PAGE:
So my Dida was, um, a very, very studious girl. She always did well in her studies and I think she was second to eldest in her family, but she had a lot of responsibility, so, I think from a very young age, she just had a lot of, she became accustomed to taking care of her siblings. The age difference between her eldest, between herself, and her youngest sibling is 20 years. They all shared a bed. I think there must have been something crazy like five to a bed, and she still complains about that today. She said It was so frustrating sleeping with my siblings when I was a child because some of them were so young that they would still pee in the bed. She always described herself as a dreamer and that she really loved to read, and back then books were really expensive. So there was an absence of like material to read simply because it was so expensive. But she did tell me one of the things that she would do, was that when she would, when they would go to the bazaar and get fruits and vegetables, they were wrapped in newspaper. So she would wait eagerly to get those. And then she would read the torn up bits of the paper. So often she would be like, sometimes there would be a story and it would just get cut off at the moment when something was being revealed. So she had all of these stories that she never knew what happened next or even, how it started. And I think this must have really trained her own literary mind because Dida is also a fantastic writer. And, um, for all the stories that she was never able to complete, she probably invented and imagined it on her own.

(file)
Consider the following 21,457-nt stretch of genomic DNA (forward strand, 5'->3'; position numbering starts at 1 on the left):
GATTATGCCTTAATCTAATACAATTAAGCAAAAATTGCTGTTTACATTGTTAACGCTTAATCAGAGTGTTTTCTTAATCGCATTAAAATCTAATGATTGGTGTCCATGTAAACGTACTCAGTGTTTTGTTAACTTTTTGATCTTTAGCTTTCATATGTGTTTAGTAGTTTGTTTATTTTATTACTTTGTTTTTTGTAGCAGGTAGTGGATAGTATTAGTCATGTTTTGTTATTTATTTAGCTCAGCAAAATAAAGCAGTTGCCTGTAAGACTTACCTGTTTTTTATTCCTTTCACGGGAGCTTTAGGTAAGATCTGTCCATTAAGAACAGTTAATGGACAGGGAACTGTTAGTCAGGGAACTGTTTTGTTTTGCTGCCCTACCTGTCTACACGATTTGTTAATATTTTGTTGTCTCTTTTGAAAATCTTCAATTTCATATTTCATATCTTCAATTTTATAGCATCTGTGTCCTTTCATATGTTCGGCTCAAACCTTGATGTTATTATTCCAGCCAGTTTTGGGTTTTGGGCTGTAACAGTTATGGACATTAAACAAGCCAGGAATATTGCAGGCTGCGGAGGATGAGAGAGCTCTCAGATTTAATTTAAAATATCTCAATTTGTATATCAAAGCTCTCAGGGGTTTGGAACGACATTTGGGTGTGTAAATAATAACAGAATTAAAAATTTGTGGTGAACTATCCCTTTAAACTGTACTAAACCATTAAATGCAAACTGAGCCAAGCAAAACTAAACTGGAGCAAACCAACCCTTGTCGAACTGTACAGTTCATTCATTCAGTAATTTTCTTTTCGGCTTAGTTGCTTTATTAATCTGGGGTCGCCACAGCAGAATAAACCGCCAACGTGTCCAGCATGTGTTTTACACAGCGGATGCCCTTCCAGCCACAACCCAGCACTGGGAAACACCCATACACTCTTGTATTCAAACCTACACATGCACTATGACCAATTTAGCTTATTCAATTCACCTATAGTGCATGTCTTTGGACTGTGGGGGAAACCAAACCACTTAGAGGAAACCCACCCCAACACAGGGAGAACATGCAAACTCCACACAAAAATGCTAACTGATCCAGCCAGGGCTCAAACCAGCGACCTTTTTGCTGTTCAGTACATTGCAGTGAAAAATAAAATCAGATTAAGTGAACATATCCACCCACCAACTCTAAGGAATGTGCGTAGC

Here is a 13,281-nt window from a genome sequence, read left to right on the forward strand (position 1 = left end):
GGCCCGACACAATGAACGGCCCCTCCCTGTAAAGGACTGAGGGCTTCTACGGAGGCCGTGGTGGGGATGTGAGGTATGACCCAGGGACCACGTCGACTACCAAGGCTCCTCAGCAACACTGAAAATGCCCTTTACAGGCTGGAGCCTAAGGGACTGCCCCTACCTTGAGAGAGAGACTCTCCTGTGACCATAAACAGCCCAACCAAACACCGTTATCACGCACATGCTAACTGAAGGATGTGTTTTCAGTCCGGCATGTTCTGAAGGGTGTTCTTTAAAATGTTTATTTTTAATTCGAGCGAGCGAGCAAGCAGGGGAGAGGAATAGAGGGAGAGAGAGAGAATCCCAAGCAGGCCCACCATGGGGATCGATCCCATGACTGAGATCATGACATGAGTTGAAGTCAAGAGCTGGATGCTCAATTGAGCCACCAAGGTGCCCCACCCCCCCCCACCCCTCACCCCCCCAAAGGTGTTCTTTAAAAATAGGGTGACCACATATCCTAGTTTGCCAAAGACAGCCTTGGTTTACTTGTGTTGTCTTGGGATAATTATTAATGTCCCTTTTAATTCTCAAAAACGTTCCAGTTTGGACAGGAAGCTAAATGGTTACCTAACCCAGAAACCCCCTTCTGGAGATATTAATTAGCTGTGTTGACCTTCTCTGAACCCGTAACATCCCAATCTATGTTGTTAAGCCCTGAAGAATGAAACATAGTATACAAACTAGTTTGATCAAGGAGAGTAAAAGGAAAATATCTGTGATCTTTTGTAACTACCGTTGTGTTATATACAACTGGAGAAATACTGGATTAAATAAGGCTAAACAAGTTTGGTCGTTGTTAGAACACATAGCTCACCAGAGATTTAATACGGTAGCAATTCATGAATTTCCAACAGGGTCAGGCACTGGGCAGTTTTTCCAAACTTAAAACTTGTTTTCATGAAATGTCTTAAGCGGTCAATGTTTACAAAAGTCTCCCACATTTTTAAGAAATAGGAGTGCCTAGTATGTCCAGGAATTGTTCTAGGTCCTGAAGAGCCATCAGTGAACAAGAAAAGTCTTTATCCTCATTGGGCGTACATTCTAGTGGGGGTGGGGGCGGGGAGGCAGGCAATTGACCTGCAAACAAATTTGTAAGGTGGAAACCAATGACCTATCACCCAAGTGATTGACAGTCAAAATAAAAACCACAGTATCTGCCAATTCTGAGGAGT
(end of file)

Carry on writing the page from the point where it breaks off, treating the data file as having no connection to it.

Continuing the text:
Meera: Did she go to school? Like could, did she learn to read and write and things?

Lamya: Yes. She went to school. She would get told off by her teachers a lot, she said, because she would always be looking out the window. . . And, but, but she always did very well. She, she, um, I think was very gifted and could retain a lot of information, and she is still like that today. Her father sent her to Dhaka to study medicine. So she got into study at Dhaka University, Dhaka Medical College, which at the time was very prestigious.

Meera: Mm-hmm, um, would there have been like other women there at the time? 

Lamya: So the hostels were segregated by gender, so the hostel that my Nani stayed in was with a group of other, um, women who subsequently became her lifelong friends. So there was my Nani, Anwara, there was Kohinoor, Hajera, and Hasina. So they all, they all studied different branches of medicine. So my Nani went on to become a psychiatrist. I think Kohinoor was a gynaecologist. Hajera was a doctor specialising in diabetes. And then, I don't remember what Hasina was, but she told me a story when they were studying. And I think they were doing like trying to diagnose a patient and maybe the task was to identify what, cause, what was the cause of the patient's issue.